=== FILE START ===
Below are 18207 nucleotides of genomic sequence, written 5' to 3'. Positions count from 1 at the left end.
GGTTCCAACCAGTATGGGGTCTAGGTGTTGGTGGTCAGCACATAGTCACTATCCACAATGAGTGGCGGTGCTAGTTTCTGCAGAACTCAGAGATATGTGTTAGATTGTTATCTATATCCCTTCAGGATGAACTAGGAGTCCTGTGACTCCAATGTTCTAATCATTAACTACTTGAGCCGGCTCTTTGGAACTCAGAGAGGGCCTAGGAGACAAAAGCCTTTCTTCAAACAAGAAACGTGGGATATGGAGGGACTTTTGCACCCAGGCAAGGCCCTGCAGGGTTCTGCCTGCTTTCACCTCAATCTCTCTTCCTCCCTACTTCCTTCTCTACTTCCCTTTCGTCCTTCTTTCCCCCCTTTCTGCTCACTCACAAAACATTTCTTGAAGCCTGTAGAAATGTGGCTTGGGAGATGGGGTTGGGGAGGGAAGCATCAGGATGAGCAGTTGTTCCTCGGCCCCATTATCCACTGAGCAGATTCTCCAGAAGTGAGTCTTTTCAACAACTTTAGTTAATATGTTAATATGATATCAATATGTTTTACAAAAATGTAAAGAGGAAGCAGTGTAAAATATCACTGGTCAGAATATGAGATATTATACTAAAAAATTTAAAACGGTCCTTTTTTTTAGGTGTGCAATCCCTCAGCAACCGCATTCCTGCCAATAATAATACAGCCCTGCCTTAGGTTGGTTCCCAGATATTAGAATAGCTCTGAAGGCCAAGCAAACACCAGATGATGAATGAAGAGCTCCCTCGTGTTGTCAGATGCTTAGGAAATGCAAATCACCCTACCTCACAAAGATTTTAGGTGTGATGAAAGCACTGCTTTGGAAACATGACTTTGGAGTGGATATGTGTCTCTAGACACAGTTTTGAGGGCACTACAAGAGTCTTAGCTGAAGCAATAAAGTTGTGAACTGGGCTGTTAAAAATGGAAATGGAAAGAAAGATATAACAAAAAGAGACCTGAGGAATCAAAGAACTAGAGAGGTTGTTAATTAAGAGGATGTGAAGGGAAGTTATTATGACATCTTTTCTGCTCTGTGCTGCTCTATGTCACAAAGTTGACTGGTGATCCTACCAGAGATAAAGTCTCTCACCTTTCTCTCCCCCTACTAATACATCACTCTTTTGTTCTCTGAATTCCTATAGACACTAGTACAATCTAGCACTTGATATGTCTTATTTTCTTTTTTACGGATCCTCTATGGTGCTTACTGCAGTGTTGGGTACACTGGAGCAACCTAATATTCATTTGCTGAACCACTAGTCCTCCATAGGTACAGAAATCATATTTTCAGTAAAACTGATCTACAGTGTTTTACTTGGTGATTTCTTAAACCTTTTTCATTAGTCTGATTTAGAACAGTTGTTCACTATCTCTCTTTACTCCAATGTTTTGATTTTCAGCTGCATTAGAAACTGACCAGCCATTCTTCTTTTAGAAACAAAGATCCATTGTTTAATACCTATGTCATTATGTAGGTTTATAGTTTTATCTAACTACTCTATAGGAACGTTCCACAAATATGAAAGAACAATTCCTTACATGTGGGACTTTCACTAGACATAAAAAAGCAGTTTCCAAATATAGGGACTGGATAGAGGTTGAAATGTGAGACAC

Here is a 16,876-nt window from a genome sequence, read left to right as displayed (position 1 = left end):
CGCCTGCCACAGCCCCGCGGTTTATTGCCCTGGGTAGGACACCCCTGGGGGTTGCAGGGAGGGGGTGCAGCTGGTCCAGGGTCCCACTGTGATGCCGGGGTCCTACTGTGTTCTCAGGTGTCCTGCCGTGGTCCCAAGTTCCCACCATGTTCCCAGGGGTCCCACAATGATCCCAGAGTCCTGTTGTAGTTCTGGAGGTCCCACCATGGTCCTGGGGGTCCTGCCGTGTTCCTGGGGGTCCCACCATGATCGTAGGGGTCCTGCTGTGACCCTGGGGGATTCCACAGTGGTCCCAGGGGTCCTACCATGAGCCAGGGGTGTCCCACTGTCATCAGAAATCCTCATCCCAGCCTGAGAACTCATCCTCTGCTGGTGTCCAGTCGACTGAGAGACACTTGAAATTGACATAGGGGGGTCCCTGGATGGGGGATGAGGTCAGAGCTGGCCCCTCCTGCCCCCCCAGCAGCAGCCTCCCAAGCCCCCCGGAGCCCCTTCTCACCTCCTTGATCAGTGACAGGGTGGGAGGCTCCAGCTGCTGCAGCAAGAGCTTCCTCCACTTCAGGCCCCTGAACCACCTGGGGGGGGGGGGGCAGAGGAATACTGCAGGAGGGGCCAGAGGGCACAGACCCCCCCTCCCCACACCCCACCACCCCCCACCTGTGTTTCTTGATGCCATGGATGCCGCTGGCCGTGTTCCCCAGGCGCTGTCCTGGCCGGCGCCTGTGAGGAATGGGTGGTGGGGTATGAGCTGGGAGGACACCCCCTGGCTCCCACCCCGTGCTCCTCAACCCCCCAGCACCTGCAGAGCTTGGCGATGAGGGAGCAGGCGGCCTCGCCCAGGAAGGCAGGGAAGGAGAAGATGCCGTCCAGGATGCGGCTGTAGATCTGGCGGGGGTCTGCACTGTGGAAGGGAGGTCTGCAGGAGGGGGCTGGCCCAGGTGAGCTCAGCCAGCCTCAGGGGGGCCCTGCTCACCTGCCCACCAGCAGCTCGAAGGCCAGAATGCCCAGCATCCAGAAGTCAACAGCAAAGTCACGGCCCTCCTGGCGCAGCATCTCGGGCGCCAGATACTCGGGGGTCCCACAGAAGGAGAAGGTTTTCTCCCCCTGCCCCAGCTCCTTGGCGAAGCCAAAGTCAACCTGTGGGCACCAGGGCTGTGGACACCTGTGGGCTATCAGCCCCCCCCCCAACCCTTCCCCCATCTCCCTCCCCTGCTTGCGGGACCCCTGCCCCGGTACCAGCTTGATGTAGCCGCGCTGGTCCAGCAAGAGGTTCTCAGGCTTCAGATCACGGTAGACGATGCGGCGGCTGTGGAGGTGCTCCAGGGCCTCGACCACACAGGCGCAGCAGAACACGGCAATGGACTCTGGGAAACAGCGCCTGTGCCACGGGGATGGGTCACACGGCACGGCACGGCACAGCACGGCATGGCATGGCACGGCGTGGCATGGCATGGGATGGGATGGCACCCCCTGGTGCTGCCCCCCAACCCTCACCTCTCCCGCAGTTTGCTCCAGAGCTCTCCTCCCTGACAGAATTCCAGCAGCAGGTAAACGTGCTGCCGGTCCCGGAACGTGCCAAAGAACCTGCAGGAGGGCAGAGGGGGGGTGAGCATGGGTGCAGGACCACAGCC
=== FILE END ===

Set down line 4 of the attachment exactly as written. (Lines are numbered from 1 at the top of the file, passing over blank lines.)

CGCCTGCCACAGCCCCGCGGTTTATTGCCCTGGGTAGGACACCCCTGGGGGTTGCAGGGAGGGGGTGCAGCTGGTCCAGGGTCCCACTGTGATGCCGGGGTCCTACTGTGTTCTCAGGTGTCCTGCCGTGGTCCCAAGTTCCCACCATGTTCCCAGGGGTCCCACAATGATCCCAGAGTCCTGTTGTAGTTCTGGAGGTCCCACCATGGTCCTGGGGGTCCTGCCGTGTTCCTGGGGGTCCCACCATGATCGTAGGGGTCCTGCTGTGACCCTGGGGGATTCCACAGTGGTCCCAGGGGTCCTACCATGAGCCAGGGGTGTCCCACTGTCATCAGAAATCCTCATCCCAGCCTGAGAACTCATCCTCTGCTGGTGTCCAGTCGACTGAGAGACACTTGAAATTGACATAGGGGGGTCCCTGGATGGGGGATGAGGTCAGAGCTGGCCCCTCCTGCCCCCCCAGCAGCAGCCTCCCAAGCCCCCCGGAGCCCCTTCTCACCTCCTTGATCAGTGACAGGGTGGGAGGCTCCAGCTGCTGCAGCAAGAGCTTCCTCCACTTCAGGCCCCTGAACCACCTGGGGGGGGGGGGGCAGAGGAATACTGCAGGAGGGGCCAGAGGGCACAGACCCCCCCTCCCCACACCCCACCACCCCCCACCTGTGTTTCTTGATGCCATGGATGCCGCTGGCCGTGTTCCCCAGGCGCTGTCCTGGCCGGCGCCTGTGAGGAATGGGTGGTGGGGTATGAGCTGGGAGGACACCCCCTGGCTCCCACCCCGTGCTCCTCAACCCCCCAGCACCTGCAGAGCTTGGCGATGAGGGAGCAGGCGGCCTCGCCCAGGAAGGCAGGGAAGGAGAAGATGCCGTCCAGGATGCGGCTGTAGATCTGGCGGGGGTCTGCACTGTGGAAGGGAGGTCTGCAGGAGGGGGCTGGCCCAGGTGAGCTCAGCCAGCCTCAGGGGGGCCCTGCTCACCTGCCCACCAGCAGCTCGAAGGCCAGAATGCCCAGCATCCAGAAGTCAACAGCAAAGTCACGGCCCTCCTGGCGCAGCATCTCGGGCGCCAGATACTCGGGGGTCCCACAGAAGGAGAAGGTTTTCTCCCCCTGCCCCAGCTCCTTGGCGAAGCCAAAGTCAACCTGTGGGCACCAGGGCTGTGGACACCTGTGGGCTATCAGCCCCCCCCCCAACCCTTCCCCCATCTCCCTCCCCTGCTTGCGGGACCCCTGCCCCGGTACCAGCTTGATGTAGCCGCGCTGGTCCAGCAAGAGGTTCTCAGGCTTCAGATCACGGTAGACGATGCGGCGGCTGTGGAGGTGCTCCAGGGCCTCGACCACACAGGCGCAGCAGAACACGGCAATGGACTCTGGGAAACAGCGCCTGTGCCACGGGGATGGGTCACACGGCACGGCACGGCACAGCACGGCATGGCATGGCACGGCGTGGCATGGCATGGGATGGGATGGCACCCCCTGGTGCTGCCCCCCAACCCTCACCTCTCCCGCAGTTTGCTCCAGAGCTCTCCTCCCTGACAGAATTCCAGCAGCAGGTAAACGTGCTGCCGGTCCCGGAACGTGCCAAAGAACCTGCAGGAGGGCAGAGGGGGGGTGAGCATGGGTGCAGGACCACAGCC